Yesterday, popular and acclaimed mystery writer Robert B. Parker passed away at his writing desk in his home in Cambridge, Massachusetts. He was 77 years old.
Parker first gained fame in 1973 when he published his first novel The Godwulf Manuscript, which featured the gourmet cooking, ex-boxing, literary and sport loving Boston private detective referred to only by his last name; Spenser. The book did well, and Spenser was an indelible figure, a classic wise-cracking private eye with with a world weary demeanor and a code of nobility. More Spenser novels followed, with the character fast becoming the heir to Philip Marlowe.
In the 1985 a Spenser TV series debuted, starring Robert Urich as the detective and shot in and around Boston. Though Spenser: For Hire was well received, Parker was disappointed with the final product (though he championed the performances of the cast), and ABC was unhappy with the high cost of the series. It was cancelled in 1988. A spin off series called A Man Called Hawk, focusing on Avery Brooks' hitman Hawk, only lasted one season. There would be a series of TV Movies made in the 1990's based on the novels featuring Urich and Brooks in their Spenser: For Hire roles. Starting in 1999 A&E produced a series of TV Movies based on several Spenser novels featuring Joe Mantegna as the detective , which were marginally well-received.
Meanwhile, the intensely prolific Parker continued publishing Spenser novels almost annually, although his incredible work ethic allowed him to publish over works as well. In 1989 the Raymond Chandler estate authorized Parker to complete Chandler's last unfinished Philip Marlowe novel, Poodle Springs, and in 1991 he published his sequel to the classic novel The Big Sleep, Perchance to Dream.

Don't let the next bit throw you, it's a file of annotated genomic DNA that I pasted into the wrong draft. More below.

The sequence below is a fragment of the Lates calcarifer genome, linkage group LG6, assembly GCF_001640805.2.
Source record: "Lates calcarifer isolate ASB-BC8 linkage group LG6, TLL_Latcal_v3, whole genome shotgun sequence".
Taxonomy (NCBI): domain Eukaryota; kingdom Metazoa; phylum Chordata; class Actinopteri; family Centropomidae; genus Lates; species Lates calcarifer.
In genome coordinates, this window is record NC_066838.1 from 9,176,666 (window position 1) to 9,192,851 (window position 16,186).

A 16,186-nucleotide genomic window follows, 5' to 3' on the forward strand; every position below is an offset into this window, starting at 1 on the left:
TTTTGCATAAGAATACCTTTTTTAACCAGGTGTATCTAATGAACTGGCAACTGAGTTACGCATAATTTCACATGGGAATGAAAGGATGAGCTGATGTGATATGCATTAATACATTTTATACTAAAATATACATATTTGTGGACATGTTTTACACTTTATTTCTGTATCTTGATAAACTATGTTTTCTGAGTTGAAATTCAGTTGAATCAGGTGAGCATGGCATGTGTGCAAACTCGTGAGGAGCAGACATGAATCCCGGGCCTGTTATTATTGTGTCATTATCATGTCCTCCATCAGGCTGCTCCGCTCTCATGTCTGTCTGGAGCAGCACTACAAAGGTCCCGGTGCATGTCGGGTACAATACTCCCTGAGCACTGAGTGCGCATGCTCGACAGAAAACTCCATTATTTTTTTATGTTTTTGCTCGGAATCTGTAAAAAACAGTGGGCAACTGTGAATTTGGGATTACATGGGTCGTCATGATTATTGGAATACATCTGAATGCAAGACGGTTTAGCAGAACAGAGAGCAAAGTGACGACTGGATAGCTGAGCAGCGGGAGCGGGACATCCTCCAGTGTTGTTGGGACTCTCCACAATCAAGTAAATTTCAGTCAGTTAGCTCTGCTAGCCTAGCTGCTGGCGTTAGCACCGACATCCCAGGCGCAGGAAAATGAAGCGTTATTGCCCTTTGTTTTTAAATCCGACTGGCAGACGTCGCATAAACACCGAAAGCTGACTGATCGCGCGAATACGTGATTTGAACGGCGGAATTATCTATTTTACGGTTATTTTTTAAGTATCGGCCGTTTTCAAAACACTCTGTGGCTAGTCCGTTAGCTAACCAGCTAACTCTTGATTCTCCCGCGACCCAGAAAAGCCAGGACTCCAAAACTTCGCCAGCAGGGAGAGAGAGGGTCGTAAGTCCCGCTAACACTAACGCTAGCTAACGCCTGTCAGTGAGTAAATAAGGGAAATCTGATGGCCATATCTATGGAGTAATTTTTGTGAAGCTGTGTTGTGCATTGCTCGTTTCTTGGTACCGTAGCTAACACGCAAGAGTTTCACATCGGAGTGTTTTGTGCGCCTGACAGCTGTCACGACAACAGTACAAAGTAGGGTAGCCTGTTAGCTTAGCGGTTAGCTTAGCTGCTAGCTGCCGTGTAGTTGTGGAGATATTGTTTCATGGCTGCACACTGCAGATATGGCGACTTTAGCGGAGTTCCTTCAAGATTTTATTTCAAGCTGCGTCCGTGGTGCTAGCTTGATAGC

In the late 1990s, during an incredibly productive period, Parker added to his stable of recurring characters by beginning his series of novels featuring small town police chief Jesse Stone, and another series featuring female PI Sunny Randall. Both have attained their own measure of popularity, with the Stone series being adapted for a series of TV Movies starring Tom Selleck. He also wrote short stories, essays and articles and non-fiction, as well as switching genres to the Western and creating yet another series of novels, these featuring gunslingers for hire Everett Hitch and Virgil Cole. The first novel, Appaloosa, was adapted to a feature film directed by Ed Harris.
Over time, Parker became most acclaimed for the complexity he brought to the private eye genre, namely for his ability to create and examine male to male relationships such as Spenser and Hawk or Hitch and Cole. The Spenser novels were also lauded for their depiction of a meaningful long-term relationship between Spenser and Susan Silverman, one that has suffered estrangements and deepened over time, without resorting to the cliche of marriage.
I grew up on the Spenser novels (of which there were 38 published by the time of his death), and they were absolutely a massive influence on me as a reader. Parker and Chandler led to my life-long love of pulp fiction and film noir. Parker was a machine of a writer, churning out enjoyable, if somewhat turgid, mystery novels that anyone could read and enjoy, with characters that had an undeniable reality. It's fitting he died at his desk, because that's how he would have wanted to go; with his boots on.